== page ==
The Beatles' song Blue Jay Way (written by George Harrison) starts out describing a "fog upon L.A." in which the singer's friends have gotten lost. "We'll be over soon they said / Now they've lost their way instead." The hypnotic refrain "Please don't be long," repeated over and over, seems to be making a simple point: the singer wants to see his friends and hopes they arrive soon, "or I may be asleep."
However, there is more (much more) to it than this (naturally). Because there is an alternate meaning embedded in the chorus: "Please don't belong." What could this mean? That we, who are the friends George is actually addressing, should not "belong" to the mass consciousness, but break out and join him and his comrades who are sitting in the rarefied regions above the fog. George mentions that probably we asked directions from a policeman on the street: "There's so many there to meet." No, we will not find our way to Blue Jay Way by asking the officer how to get there. We have to follow George's directions, which he says he gave us: "I told them where to go." (Could he be referring to his song Within You Without You on "Sgt. Pepper," in which he talked of realizing how one was really very small in the whole flow of life inside and outside of oneself?)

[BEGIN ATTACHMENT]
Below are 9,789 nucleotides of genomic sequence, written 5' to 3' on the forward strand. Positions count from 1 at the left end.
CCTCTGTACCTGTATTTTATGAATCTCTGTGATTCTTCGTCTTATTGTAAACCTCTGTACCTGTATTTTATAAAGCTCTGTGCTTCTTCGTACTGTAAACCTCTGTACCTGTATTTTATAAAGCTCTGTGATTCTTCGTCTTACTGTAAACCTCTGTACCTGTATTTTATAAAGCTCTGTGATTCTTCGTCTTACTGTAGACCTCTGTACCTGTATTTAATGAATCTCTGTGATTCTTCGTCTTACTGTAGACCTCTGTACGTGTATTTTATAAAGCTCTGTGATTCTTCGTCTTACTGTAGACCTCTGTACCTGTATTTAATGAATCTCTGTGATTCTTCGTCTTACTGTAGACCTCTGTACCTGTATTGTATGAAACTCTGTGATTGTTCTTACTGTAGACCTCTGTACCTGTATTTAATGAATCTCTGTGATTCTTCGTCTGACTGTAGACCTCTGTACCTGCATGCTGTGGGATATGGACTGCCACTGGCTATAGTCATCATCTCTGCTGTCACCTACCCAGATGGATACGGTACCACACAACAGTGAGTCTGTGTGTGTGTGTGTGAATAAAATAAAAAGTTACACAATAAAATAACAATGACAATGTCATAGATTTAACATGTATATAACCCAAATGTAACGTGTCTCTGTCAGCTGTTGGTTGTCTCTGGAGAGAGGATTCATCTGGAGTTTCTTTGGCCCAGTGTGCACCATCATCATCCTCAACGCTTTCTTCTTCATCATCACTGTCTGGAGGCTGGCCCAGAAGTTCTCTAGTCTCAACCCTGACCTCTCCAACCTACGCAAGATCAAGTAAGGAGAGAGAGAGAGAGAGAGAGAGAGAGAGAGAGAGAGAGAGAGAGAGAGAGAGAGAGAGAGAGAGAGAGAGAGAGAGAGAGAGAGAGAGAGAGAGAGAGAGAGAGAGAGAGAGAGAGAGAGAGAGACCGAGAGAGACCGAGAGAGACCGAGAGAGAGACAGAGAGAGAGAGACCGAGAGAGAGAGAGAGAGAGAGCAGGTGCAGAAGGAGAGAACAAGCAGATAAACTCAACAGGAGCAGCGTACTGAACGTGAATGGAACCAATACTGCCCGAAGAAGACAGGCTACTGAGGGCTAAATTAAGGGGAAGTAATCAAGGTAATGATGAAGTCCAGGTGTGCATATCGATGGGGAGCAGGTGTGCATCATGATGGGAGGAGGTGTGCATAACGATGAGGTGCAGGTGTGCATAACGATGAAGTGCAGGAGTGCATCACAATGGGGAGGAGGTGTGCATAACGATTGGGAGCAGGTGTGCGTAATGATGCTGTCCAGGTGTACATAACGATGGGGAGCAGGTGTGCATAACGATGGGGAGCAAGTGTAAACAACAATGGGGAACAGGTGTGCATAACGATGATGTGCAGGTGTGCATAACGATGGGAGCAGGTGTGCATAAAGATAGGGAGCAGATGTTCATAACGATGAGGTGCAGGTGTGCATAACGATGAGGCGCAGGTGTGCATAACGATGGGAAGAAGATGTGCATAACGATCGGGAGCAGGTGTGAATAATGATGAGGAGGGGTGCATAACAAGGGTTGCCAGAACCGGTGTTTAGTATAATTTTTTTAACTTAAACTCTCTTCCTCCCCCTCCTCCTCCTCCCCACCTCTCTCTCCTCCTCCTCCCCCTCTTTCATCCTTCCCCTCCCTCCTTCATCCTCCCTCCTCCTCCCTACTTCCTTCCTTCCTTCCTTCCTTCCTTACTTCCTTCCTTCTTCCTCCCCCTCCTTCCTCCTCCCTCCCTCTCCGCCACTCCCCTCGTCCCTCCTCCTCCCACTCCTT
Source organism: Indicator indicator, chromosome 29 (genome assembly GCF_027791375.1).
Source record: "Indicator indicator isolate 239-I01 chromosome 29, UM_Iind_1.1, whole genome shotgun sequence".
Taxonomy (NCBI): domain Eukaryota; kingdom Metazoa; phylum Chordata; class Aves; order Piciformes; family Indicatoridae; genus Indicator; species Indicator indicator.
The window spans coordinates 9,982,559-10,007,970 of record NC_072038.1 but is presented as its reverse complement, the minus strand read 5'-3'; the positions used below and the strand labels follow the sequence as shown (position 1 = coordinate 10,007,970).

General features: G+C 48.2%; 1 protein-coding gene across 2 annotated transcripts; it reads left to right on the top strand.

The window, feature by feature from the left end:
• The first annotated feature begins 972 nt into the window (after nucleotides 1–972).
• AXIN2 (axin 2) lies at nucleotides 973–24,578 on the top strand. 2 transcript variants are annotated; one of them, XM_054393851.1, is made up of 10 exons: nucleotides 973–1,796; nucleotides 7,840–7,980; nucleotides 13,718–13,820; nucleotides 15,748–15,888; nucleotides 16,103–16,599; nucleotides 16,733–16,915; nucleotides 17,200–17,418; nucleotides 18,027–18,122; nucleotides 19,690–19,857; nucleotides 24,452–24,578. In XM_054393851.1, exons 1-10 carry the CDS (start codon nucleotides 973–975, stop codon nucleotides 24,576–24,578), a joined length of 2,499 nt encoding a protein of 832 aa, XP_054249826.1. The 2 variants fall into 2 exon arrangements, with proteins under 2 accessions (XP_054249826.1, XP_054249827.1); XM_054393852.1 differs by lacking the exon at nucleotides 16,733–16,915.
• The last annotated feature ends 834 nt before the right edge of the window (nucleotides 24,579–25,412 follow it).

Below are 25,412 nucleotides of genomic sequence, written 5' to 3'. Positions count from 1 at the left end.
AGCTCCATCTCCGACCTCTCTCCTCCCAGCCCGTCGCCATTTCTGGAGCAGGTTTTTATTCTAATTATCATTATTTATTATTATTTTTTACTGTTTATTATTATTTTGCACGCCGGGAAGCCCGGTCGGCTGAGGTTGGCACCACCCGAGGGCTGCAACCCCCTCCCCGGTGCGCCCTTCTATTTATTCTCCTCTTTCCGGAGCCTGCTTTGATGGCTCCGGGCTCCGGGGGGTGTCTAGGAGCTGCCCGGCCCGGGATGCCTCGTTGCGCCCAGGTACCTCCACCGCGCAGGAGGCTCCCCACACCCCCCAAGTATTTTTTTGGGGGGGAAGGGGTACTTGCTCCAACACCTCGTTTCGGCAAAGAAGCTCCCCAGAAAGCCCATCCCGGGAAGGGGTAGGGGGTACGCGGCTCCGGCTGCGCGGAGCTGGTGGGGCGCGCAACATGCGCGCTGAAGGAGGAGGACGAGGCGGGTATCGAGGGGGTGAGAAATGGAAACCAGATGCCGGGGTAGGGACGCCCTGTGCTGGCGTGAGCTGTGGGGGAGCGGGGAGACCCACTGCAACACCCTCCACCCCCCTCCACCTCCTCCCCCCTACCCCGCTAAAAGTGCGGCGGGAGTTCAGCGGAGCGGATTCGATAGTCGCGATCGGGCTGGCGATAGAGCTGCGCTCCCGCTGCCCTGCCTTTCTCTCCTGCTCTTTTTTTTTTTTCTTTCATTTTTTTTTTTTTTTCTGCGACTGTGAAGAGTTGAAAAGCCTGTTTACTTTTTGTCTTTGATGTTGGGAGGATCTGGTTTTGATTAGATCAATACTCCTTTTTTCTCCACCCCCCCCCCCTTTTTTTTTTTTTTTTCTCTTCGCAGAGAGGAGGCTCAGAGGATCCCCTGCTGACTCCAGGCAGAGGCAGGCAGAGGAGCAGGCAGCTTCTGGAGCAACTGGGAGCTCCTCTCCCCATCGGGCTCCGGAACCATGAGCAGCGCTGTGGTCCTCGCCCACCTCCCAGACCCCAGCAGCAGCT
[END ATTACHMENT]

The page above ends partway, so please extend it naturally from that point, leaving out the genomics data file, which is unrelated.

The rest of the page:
There's also the possibility that the line means don't be long in the sense of length. Perhaps seeking extension of our lives, our egos, our identities, is counterproductive. Perhaps the longer we stay out stumbling through the fog, the longer we extend our quest and our self-definition, the farther we get from that consummation. And it increases the sense of longing in our lives. George says he will soon be asleep. That was in 1967. Now he really is asleep. And are we any closer to Blue Jay Way? In fact, aren't we a lot farther away then we were?
Still, from the clouds, comes the ghostly refrain: "Please don't be long." We won't, George, we promise. We'll go sit down and get really small, about the size of an atom, then crawl through into one of those higher dimensions which the physicists say are curled up very, very tiny inside our oversized reality.